Derbyshire trail by 218 runs with one first-innings wicket remaining
Worcestershire have beaten Derbyshire once this season and will hope to make that a double at some juncture today.
But if Derbyshire resist as nobly as they did last evening, there is no guarantee that the Pears will complete a second County Championship victory of the season inside three days.
They should take the last Derbyshire first-innings wicket this morning and then enforce the follow-on.
But their bowlers will have another hard day's graft ahead of them before they can achieve victory as Tom Moody, the club's director of cricket, contemplates the prospect of being appointed coach of India. Whether he likes a nice curry is becoming the chief topic of conversation around New Road.
If Worcestershire do win this match, they will owe it to the considerable efforts of Stephen Moore.
After his exhausting efforts on Wednesday, Moore added only 18 more runs to his overnight 228 not out yesterday morning before being dismissed for a monumental 246.
Wicketkeeper Jamie Pipe stole the day's early batting honours as he added 45 to finish 80 not out, his secondhighest first-class score.
Worcestershire resumed at 408 for eight and there was another hour of suffering for Derbyshire's Michael Di Venuto before the final cost of his dropped catch the previous morning could be established.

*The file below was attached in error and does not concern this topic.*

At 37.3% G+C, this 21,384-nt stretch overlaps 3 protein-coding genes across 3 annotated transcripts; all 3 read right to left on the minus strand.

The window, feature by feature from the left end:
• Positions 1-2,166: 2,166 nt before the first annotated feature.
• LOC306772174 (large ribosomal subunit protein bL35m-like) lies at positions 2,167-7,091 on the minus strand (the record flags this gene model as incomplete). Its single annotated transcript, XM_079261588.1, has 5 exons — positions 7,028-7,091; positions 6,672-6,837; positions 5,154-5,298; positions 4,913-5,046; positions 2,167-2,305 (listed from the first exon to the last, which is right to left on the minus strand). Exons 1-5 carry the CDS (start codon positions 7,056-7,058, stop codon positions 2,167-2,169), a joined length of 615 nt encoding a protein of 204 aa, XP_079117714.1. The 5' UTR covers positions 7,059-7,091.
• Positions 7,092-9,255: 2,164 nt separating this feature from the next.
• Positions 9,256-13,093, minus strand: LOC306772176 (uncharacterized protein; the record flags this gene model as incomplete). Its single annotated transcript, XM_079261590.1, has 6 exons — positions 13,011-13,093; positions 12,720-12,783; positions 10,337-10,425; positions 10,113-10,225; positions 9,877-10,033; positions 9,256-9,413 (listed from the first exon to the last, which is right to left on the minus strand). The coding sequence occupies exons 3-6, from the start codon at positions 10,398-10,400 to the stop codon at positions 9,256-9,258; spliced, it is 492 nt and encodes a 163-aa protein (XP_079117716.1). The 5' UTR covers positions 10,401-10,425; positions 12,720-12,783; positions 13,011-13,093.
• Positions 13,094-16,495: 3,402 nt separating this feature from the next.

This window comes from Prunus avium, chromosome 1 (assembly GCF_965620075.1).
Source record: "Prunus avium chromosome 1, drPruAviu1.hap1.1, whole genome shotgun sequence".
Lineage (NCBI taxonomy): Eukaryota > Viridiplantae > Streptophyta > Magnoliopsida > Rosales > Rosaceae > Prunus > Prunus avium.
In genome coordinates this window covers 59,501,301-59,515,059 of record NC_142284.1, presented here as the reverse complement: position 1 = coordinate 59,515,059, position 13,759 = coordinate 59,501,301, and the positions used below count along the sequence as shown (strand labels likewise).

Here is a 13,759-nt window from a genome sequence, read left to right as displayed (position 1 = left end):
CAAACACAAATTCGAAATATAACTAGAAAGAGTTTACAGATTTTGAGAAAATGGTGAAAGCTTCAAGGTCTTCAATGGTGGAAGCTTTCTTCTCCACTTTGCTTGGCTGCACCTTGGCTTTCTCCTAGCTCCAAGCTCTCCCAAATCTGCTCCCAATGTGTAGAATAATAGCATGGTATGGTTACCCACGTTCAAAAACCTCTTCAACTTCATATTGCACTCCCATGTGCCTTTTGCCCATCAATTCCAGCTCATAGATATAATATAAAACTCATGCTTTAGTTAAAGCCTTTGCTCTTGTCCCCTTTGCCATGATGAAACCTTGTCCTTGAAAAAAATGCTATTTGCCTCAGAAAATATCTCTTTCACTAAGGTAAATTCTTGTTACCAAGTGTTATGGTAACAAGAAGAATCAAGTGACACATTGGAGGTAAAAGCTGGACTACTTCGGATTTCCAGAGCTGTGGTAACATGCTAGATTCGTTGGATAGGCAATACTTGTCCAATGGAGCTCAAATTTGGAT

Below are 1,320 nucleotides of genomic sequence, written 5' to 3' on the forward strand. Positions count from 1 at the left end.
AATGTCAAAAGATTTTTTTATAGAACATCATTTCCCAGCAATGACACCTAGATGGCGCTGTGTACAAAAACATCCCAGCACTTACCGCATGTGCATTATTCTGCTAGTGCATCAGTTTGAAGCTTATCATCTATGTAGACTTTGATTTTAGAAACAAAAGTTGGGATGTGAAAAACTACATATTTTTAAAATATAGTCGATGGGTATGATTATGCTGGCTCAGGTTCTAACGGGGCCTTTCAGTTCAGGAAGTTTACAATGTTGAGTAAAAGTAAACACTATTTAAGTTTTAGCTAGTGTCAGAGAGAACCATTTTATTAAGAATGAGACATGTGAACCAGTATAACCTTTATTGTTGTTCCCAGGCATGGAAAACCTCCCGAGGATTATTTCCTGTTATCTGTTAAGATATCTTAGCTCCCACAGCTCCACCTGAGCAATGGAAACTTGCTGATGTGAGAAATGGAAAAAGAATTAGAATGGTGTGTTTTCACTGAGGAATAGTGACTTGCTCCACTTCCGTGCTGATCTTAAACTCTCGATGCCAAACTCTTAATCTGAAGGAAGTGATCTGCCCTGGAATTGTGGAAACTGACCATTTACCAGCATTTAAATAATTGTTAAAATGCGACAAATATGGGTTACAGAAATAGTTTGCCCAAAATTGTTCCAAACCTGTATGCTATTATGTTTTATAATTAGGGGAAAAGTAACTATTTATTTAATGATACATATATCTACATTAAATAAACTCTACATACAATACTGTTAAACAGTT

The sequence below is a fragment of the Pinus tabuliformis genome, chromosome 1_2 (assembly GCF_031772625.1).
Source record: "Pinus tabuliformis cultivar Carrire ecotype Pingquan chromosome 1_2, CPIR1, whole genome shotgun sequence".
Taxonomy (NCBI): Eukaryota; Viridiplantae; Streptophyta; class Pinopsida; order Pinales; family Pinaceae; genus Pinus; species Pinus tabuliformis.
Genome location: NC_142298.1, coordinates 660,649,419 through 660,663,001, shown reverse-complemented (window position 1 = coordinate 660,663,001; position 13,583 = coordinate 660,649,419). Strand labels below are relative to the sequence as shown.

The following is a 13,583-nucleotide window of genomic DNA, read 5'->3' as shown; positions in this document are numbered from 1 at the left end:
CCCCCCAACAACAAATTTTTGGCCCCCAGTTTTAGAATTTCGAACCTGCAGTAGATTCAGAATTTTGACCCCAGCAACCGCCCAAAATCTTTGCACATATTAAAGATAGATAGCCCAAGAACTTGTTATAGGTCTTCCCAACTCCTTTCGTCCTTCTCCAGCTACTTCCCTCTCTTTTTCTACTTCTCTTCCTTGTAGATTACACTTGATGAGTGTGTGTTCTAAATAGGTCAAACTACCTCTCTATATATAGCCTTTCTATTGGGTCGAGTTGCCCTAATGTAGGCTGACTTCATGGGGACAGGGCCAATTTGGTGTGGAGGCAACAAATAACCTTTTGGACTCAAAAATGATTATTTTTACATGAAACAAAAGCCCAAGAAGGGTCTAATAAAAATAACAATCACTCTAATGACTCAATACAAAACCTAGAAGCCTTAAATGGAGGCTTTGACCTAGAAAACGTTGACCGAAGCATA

Having added exactly 100 to his previous career-best score of 146, Moore was poised for another reworking of the record books when the end came.
He and Pipe had put on 173 and were within eight
runs of a 98-year-old record, the county's highest partnership for the ninth wicket, set by Messrs Cuffe and Burrows here against Gloucestershire in 1907.
Then, Moore got a bottom edge to an attempted pull and was caught behind.
There was still hope for Pipe that he might have the chance to reach three figures for only the second time but he needed a bit more of a willing ally than last man Matt Mason, who lasted only seven balls before crudely hoisting a catch to mid-off.
Having been the man who let Moore merrily get away with 234 runs more than he should have, Di Venuto promptly bagged a golden duck.
He tried to turn the first ball of the innings from Chaminda Vaas off his legs and was adjudged leg-before.
It did not take Kabir Ali long to get in on the act, either, as he earned a legbefore decision against Steve Stubbings.
Kabir and Vaas continued to make inroads, taking two more wickets each as Derbyshire slumped to 144 for six.
Still needing another 187 runs to make their hosts bat again, Derbyshire faced the ugly prospect of following on before close of play but the tailenders got their heads down and grafted with a level of concentration that showed up the top-order batsmen.
A stand of 62 for the seventh wicket by Anthony Botha and Warwickshire old boy Graeme Welch, followed by one of 29 for the eighth and the unbroken one of 25 for the last held up the Worcestershire bowlers.
Assuming that last pair Ian Hunter and Paul Havell do not score the 69 runs needed to save the follow on, Worcestershire's attack will be looking for greater penetration when they bowl at Derbyshire again.
Moody is seen by his former Australia captain, Steve Waugh, as a more likely contender for the vacancy in India than another Australian, Greg Chappell.
"Greg has a great cricketing brain," Waugh said, "but Tom is young, talented and will gel with the Indian team better."